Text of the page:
For its first musical production of the season, Stage West Community Playhouse is stepping into an arena that has fueled the country's conversation these past few months: government and politics.
However, despite the fact that it's a musical dealing with the signing of the Declaration of Independence, director Barbara Everest believes that 1776, which opens Thursday on the theater's main stage, offers more about the ideals behind forming a democracy than what it takes to run one.
"Yes, it's a musical, but it's also a sincere lesson in history as well," said Everest. "I think most people will find it very moving."
Everest, who has directed such Stage West musicals as My Fair Lady and Sweet Charity, said the responsibility of the Sherman Edwards musical is to entertain its audience. Indeed, the purely historical facts in 1776, which opened on Broadway in 1969, are tempered with a generous dose of artistic license — and even humor at times.
Set in Philadelphia during the summer of 1776, the story centers on the men thought to be the brightest of their generation — John Adams, Ben Franklin and Thomas Jefferson. A dramatic clash of personalities unfolds as the men hash out their differences on what they eventually hope will form a more perfect union.
The spirited discourse emerges early with Sit Down, John, a song that pits the enormously disliked Adams against his colonial peers. The musical cleverly deals with many issues of the day, including the inevitable question of slavery in Molasses to Rum.
Everest said working with a 25-member cast (22 of which are men) has offered several challenges, in that stage movements must be precise to avoid collisions.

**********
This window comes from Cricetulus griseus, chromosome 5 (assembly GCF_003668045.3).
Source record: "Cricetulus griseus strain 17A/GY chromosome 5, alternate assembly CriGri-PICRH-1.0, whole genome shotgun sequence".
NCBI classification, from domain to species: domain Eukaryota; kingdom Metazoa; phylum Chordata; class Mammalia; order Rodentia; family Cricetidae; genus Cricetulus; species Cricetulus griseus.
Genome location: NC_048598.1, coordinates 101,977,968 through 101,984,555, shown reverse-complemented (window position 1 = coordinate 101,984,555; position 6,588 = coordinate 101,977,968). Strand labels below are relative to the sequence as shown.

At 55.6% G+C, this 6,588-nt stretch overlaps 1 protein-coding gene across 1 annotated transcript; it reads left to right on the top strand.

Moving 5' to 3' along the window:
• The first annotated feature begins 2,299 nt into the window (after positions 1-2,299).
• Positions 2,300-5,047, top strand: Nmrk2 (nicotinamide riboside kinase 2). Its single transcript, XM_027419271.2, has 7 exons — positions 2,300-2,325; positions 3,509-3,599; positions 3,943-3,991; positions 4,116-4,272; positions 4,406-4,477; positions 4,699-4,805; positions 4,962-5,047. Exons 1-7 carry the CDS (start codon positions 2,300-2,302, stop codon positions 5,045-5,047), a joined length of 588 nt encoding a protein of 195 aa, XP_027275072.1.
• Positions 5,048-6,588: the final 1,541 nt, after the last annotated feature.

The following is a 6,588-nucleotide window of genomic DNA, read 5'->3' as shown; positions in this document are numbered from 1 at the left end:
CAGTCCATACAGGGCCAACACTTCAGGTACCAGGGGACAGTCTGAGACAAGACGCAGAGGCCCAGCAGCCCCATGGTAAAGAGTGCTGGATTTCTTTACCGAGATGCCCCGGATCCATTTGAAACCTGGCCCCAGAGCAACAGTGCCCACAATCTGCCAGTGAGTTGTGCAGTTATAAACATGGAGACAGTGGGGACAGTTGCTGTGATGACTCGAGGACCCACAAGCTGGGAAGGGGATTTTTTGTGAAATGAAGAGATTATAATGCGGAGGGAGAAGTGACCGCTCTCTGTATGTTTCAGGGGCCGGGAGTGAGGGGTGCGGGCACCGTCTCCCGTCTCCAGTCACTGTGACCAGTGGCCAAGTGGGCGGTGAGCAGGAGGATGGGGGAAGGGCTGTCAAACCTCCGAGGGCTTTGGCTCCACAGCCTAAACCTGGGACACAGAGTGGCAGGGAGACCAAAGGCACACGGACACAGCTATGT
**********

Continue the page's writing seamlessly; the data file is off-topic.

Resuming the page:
In addition to Stage West veterans Dalton Benson (Cabaret, The Secret Garden) in the role of Ben Franklin and George Dwyer (Camelot, A Funny Thing Happened on the Way to the Forum) playing Thomas Jefferson, the production also features Wayne Raymond in his stage debut as Adams.
Despite his lack of experience, Raymond, who conducts the Hernando Symphony Orchestra and has served as musical director for numerous Stage West productions, was a natural choice for the part, said Everest.
"I asked him to give me a spark, and he did," Everest said. "He just seemed to fit very comfortably in the role."
Everest said that one of the unexpected joys of the production is that special performances will be held for student audiences at some point during the musical's three-week run.
"I think they are going to go away very impressed with it," she said. "It's a terrific history lesson that hopefully they will remember for a long time afterward."
Logan Neill can be reached at email@example.com or (352) 848-1435.